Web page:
What is an Enforceable Business Contract?
An enforceable business business contract is essential to conducting a business. Done right, they provide peace of mind and clarity to both parties. When rushed through without consideration to probable outcomes that may disadvantage you, the business contract may not be worth the paper it’s written on. There are many types of business contracts, including sales contracts, services agreements, distribution agreements, licensing agreements, manufacturing and supply agreements, employment contracts, commercial lending agreements, lease agreements and purchase and sale agreements of real or capital property.
This article will look at the basics: from the essential elements of a contract to what to do when one party is in breach of a contract.
What is a business contract?
Business contracts are agreements between two or more parties that is enforceable by law. Under operation of law, it can be written or oral; however, should you be forced to demonstrate the contract’s existence as a matter of evidence, it’s best for a contract to be written with all its terms and details included with utmost clarity. A contract is, essentially, a promise, whereby one party agrees to do something in exchange for a benefit.
Making Business Contracts Valid and Enforceable
In order for a business contract to be considered valid, there must be:
- Offer and acceptance
- Lawful Purpose
Offer, Acceptance, and Consideration
In every valid contract, offer, acceptance and consideration are vital aspects. First an offer is made that contains all the important and relevant terms of the contract in a clear and precise manner. Then the offer is accepted, after which something of value, either an object or service is exchanged between the parties as consideration.
The actual value or amount exchanged between the two parties does not matter under law. It has been long held that consideration can be as small as a ‘peppercorn’ – in other words, a small grain of spice is enough to constitute valuable consideration. As long as there is some degree of exchange involved, it is considered to be valid. For example, you hire a landscape company to lay grass in your backyard in exchange for a sum of money. The landscape company has agreed to lay grass and you have agreed to pay for it in return.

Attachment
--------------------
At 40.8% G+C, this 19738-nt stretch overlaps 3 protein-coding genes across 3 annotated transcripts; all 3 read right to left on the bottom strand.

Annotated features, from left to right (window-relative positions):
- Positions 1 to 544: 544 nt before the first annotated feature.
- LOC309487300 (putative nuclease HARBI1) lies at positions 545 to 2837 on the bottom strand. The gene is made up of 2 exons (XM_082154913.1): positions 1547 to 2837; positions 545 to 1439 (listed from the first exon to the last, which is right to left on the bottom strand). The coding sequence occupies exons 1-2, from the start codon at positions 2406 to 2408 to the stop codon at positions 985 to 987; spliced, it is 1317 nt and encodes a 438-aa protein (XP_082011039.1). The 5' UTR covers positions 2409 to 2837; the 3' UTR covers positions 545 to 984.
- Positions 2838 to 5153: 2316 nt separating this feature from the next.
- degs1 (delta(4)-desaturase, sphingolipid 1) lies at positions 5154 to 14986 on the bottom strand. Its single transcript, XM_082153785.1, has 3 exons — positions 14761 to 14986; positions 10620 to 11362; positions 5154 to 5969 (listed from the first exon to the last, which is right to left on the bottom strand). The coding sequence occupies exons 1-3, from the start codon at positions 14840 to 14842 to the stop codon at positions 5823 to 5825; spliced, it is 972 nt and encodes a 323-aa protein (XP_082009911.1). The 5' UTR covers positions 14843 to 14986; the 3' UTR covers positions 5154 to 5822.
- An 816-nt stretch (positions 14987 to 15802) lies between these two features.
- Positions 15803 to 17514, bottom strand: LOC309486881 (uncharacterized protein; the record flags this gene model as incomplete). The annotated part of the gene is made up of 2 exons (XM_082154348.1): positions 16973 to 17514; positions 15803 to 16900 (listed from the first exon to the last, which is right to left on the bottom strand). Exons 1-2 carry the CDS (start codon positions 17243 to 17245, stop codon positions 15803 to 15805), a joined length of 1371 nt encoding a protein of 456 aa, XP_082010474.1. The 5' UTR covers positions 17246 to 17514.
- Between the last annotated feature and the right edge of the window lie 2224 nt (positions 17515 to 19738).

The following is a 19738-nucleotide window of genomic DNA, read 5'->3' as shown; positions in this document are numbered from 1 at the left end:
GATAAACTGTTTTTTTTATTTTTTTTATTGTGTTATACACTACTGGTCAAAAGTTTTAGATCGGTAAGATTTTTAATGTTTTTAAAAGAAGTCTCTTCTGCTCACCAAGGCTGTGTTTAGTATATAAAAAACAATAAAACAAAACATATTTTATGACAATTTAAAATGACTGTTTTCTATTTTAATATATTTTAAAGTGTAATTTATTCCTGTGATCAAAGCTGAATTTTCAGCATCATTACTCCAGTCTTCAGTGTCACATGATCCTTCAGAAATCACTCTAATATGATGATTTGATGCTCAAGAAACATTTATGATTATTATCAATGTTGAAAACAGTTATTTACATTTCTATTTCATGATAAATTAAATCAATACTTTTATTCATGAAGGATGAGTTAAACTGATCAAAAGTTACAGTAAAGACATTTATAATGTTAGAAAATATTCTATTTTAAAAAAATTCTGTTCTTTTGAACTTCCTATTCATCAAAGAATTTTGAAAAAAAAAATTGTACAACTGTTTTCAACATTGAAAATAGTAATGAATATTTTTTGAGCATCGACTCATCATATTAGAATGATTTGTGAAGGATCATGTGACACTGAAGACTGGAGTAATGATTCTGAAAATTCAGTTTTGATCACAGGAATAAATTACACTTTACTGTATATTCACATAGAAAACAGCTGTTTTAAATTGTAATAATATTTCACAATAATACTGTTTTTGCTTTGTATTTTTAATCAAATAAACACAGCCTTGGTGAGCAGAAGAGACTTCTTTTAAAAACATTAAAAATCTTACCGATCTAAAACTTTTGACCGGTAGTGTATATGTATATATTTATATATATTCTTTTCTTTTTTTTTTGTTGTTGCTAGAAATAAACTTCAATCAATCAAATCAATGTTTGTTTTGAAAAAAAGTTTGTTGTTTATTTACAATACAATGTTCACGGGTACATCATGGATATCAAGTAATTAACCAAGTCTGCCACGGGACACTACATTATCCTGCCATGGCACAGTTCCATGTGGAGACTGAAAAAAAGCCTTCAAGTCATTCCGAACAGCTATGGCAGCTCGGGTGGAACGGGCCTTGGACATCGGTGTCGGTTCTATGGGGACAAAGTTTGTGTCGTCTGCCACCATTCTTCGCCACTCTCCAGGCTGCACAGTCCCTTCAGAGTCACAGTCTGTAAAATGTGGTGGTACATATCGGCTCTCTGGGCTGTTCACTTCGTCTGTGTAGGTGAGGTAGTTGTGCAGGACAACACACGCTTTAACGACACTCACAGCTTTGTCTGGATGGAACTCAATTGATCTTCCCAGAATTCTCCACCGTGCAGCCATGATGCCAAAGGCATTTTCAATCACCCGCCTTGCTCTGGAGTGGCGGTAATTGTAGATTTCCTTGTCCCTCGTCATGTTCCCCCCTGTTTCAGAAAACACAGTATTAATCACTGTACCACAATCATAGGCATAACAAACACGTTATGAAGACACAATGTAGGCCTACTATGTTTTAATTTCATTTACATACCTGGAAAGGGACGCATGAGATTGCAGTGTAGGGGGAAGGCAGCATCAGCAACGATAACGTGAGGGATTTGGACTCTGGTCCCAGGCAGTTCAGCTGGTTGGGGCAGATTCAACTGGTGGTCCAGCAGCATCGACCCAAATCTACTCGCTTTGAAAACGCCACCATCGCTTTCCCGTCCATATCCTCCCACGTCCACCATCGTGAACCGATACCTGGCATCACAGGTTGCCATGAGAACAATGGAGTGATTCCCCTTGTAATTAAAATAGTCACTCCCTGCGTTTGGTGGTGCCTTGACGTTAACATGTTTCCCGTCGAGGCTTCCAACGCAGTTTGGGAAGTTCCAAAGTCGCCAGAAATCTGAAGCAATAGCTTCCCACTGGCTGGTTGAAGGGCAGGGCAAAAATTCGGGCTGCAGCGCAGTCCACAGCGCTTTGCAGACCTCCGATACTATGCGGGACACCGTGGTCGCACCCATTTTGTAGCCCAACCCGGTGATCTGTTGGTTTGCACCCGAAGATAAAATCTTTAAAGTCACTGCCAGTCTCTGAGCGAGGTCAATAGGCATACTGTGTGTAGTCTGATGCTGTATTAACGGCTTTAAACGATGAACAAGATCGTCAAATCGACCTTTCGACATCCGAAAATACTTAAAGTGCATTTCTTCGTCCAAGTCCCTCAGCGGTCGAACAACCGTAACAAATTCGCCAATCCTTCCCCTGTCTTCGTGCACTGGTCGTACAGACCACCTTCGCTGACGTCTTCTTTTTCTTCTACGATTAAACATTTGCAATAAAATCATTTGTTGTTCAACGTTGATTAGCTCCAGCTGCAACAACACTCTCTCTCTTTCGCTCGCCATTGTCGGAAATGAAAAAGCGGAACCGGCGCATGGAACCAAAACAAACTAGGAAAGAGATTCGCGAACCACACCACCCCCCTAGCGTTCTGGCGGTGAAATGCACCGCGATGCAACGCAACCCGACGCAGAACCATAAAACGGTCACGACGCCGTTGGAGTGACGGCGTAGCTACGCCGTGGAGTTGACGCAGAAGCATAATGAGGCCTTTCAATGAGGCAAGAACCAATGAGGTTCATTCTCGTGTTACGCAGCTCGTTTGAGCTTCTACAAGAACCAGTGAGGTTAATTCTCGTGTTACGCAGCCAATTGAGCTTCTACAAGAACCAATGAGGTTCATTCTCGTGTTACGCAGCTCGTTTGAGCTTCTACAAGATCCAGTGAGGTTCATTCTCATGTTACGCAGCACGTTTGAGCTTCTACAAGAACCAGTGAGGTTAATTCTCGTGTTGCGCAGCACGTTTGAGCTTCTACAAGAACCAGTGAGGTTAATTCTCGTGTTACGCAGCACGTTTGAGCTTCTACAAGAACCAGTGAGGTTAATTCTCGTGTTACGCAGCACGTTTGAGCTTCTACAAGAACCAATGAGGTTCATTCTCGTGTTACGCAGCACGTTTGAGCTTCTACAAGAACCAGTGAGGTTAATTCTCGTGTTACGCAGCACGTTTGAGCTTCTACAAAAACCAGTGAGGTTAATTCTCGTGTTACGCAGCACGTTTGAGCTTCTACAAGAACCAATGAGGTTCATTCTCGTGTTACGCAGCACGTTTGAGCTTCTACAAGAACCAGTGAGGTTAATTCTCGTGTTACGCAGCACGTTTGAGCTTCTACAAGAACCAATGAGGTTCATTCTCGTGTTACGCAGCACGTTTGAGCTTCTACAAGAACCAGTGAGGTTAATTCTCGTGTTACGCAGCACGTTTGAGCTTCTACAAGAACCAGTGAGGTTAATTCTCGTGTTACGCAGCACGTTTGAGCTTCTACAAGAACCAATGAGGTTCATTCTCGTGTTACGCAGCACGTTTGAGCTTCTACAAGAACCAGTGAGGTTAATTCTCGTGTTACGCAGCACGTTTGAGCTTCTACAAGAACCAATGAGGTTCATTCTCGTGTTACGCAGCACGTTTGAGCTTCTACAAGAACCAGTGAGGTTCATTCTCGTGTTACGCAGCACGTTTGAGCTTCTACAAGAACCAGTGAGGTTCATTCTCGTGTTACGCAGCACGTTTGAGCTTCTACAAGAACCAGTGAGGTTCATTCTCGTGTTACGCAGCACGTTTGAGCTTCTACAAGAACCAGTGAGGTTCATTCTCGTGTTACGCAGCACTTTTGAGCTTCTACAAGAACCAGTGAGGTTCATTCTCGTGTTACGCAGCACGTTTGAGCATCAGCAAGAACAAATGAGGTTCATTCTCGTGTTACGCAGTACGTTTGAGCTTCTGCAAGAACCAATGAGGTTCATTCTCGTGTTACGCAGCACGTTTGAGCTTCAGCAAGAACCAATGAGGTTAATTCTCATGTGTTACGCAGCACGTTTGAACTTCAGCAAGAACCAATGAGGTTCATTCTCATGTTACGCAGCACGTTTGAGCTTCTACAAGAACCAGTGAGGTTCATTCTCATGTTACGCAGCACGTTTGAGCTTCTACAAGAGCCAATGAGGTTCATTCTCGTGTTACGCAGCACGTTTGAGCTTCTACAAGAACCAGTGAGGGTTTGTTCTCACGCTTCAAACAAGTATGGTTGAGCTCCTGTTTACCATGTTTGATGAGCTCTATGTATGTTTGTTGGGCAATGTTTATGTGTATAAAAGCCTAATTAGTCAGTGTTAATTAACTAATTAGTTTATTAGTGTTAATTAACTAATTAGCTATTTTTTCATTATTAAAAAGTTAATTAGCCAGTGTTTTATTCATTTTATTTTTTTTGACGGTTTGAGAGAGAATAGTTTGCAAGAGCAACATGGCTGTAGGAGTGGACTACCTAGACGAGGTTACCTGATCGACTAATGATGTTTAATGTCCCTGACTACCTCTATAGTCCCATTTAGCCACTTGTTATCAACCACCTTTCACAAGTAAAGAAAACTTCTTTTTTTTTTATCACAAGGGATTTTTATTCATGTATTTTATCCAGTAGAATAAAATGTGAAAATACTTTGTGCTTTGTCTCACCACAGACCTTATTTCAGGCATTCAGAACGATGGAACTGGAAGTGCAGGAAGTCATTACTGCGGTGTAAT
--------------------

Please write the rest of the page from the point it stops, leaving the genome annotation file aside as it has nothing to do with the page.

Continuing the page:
Those terms that are not clearly defined are deemed to be implied. If the offer is not accepted within a period of time, the offer expires and there is no contract. The offerer may also revoke or cancel the offer before it is accepted. As for the party presented with the offer, also known as the offeree, he may decide to make a counteroffer or new offer as an amendment to the original offer.
It is important to note that once an offer is accepted, it forms a binding contract. Therefore, be cautious as to your offers because if accepted by the other party, you will be legally bound by those terms.
In every valid business contract, both parties must have the ability or capacity to understand the terms and nature of the contract. Therefore, anyone with a developmental disability, impaired judgement or who is not the age of majority in Canada (18 or 19 years) does not have the capacity to enter into a valid and enforceable contract.
A minor may enter into a valid business contract if it is considered necessary to ensure his or her health and welfare as in an employment contract. If it is not in the minor’s best interests, the contract is declared void.
Each party involved in the business contract must freely consent or agree to the terms of the contract. For example, Candace has signed a contract with Roberta’s Flowers. The contract outlines what kind of flowers, how many, where they will be displayed, and at what cost, to which Candace has freely provided, as there has been no undue influence or pressure exerted on Candace.
Mitigating Consent: Misrepresentation, Mistakes, and Undue Influence
Genuine consent may be prevented through misrepresentation, either innocent or fraudulent, of a material fact so significant that it causes the other person to enter into a contract. An innocent misrepresentation occurs when the person making a representation about an service or item innocently believes something to be true, as when a salesclerk repeats a manufacturer’s claim that a cream will make you look 10 years younger. A fraudulent misrepresentation occurs when one party attempts to deceive another person deliberately. Both types of misrepresentation will allow the buyer or offeree to back out of contract.
Certain types of mistakes can make a business contract unenforceable by law. For example if a clerk mistakenly sells a product that is out of stock or if a product is sold for a purpose outside of its intended use.
Undue influence occurs when one party uses a great deal of pressure, as might happen with an aggressive salesperson, while duress occurs when one party uses threats, intimidation, blackmail, or violence to force the other party into forming a contract.
Canadian law requires that business contracts are lawful in their intent. In other words, no contract can be negotiated for a service or exchange that violates the law. For example a contract where one party hires another person to kill another person is not valid and therefore, unenforceable.